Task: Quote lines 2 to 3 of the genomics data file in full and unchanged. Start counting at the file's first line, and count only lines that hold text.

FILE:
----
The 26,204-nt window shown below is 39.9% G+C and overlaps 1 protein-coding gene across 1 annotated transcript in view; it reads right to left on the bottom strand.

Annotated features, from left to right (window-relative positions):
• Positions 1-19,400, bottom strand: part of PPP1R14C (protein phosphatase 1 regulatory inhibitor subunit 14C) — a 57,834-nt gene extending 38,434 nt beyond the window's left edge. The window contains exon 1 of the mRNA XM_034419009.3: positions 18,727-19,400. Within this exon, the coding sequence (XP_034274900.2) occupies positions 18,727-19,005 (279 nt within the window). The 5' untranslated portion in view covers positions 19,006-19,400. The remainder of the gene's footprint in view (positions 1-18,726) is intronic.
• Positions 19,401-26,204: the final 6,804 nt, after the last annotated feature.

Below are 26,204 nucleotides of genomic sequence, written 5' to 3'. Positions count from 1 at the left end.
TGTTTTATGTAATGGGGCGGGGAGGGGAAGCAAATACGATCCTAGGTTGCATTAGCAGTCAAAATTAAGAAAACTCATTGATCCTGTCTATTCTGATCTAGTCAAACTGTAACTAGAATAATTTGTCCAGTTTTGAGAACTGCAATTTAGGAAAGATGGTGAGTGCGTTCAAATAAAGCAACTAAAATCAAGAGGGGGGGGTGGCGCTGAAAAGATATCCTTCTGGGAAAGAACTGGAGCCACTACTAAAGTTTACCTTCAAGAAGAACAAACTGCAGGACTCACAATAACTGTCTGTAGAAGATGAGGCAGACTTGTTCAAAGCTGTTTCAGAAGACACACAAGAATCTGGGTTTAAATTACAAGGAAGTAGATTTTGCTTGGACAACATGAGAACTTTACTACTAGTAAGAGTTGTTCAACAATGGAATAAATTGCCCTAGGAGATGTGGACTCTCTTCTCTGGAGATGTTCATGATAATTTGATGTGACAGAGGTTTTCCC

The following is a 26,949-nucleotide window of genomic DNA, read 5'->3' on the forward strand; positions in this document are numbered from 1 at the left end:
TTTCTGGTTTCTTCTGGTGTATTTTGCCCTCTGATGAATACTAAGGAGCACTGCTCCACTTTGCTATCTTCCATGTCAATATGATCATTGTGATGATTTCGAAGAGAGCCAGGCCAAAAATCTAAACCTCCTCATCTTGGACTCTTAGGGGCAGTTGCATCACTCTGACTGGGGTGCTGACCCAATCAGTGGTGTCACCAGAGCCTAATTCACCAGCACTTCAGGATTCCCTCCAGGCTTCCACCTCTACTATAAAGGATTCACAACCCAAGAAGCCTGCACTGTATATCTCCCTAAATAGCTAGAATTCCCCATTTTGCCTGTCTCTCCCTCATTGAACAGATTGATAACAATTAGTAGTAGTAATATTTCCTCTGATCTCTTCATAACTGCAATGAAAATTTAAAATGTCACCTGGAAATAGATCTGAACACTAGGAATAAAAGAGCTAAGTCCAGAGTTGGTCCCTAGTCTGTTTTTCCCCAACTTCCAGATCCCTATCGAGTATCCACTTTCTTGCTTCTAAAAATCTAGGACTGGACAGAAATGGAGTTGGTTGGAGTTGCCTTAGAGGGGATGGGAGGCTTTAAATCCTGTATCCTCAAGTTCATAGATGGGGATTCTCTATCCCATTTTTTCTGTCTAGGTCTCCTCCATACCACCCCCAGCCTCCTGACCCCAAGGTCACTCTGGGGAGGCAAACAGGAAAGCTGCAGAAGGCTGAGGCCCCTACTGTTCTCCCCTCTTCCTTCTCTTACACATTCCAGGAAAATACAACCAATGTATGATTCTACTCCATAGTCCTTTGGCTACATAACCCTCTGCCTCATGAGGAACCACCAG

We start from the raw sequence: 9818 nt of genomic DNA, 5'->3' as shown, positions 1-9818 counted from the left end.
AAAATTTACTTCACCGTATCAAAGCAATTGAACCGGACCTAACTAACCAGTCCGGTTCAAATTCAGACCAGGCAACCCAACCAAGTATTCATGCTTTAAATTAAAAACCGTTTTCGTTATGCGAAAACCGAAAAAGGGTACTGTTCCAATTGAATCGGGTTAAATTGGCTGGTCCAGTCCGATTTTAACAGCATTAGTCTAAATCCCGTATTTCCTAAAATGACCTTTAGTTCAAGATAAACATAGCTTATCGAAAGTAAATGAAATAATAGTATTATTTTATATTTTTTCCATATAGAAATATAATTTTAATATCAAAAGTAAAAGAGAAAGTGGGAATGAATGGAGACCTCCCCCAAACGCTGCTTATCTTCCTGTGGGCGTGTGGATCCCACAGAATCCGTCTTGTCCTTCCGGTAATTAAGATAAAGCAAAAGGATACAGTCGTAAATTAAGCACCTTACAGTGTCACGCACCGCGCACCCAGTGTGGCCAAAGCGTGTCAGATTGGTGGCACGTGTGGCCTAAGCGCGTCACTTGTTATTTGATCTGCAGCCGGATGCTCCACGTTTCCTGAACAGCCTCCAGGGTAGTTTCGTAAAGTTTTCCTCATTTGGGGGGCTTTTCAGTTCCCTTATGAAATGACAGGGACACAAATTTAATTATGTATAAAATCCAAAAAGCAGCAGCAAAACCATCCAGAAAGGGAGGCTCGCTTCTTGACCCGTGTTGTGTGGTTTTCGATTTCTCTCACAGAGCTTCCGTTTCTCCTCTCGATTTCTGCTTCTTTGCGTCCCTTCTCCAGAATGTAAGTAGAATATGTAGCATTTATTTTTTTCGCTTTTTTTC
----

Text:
Annotated features, from left to right (window-relative positions):
• Positions 1-19,400, bottom strand: part of PPP1R14C (protein phosphatase 1 regulatory inhibitor subunit 14C) — a 57,834-nt gene extending 38,434 nt beyond the window's left edge. The window contains exon 1 of the mRNA XM_034419009.3: positions 18,727-19,400. Within this exon, the coding sequence (XP_034274900.2) occupies positions 18,727-19,005 (279 nt within the window). The 5' untranslated portion in view covers positions 19,006-19,400. The remainder of the gene's footprint in view (positions 1-18,726) is intronic.